UPDATE 2: NYC First To Ban Trans Fat At Restaurants
Here's the latest update on the trans-fat ban: New York is about to become the first large American city to strictly limit trans-fats in all of its restaurants. The city's board of health voted to eliminate the unhealthy oil from nearly 20,000 eateries, from street corner vendors to the most expensive dining establishments.
So why does the health world hate trans-fat so much?
That was the debate on today’s “Power Lunch” between Michael Jacobson--from the Center for Science in the Public Interest and Jeff Stier with the American Council on Science & Health.
Background: Trans-fats are formed when liquid oils are made into solid fats by adding hydrogen in a process called hydrogenation. A common example of this is partially hydrogenated vegetable oil, which is used for frying and baking and turns up in processed foods like cookies, pizza dough and crackers. Trans fats--which are favored because of their long shelf life, are also found in pre-made blends like pancake and hot chocolate mix.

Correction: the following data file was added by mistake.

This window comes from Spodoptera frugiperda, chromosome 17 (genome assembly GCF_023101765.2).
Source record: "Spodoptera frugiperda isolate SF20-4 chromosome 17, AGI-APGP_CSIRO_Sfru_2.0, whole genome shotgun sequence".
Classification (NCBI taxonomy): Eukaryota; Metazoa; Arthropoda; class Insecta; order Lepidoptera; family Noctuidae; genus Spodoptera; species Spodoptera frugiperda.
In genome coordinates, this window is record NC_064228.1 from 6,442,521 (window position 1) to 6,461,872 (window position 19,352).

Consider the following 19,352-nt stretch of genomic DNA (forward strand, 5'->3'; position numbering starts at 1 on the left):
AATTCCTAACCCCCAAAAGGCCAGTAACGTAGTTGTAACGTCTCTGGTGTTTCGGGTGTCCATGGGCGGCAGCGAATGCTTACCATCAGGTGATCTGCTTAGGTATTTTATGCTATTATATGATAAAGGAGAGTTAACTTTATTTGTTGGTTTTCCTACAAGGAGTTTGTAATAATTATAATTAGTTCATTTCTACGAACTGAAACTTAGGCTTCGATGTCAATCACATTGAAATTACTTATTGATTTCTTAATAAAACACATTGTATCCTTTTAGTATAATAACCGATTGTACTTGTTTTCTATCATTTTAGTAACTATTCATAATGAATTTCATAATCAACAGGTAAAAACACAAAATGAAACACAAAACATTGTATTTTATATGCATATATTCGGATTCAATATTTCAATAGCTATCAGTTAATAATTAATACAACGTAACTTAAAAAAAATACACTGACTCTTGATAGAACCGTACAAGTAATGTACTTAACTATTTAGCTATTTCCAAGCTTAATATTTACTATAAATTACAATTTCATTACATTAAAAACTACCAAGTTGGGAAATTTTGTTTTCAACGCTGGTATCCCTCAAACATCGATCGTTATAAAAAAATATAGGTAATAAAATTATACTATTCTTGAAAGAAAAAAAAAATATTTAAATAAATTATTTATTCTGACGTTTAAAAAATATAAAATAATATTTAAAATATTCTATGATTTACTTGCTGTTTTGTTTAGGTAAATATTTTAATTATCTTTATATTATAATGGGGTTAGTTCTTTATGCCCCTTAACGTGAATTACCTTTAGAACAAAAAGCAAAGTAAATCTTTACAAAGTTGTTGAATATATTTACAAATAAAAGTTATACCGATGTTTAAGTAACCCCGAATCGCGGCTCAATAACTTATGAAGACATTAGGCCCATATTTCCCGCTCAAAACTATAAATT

Michael Jacobson supports the decision. He explains that the government is not saying you can’t eat French fries or hamburgers - they just want them prepared with a fat that’s not so damaging to the body - so what they’ve done is prohibit the use or partially hydrogenated oil - the source of transfat. He says, according to a Harvard study, tens of thousands of deaths will be prevented by eliminating trans-fats from people’s diet.
Jeff Stier opposed the decision. He argues that the next thing you know is they will ban high fructose corn syrup. He says consumers should have a choice. He’d prefer to see the city government focus on the overall diet and not one part of it. “It’s not the role of the government to take away choices…they should inform the public to help consumers can make an educated choice.”
The FDA estimates the average American eats 4.7 pounds of trans-fats each year.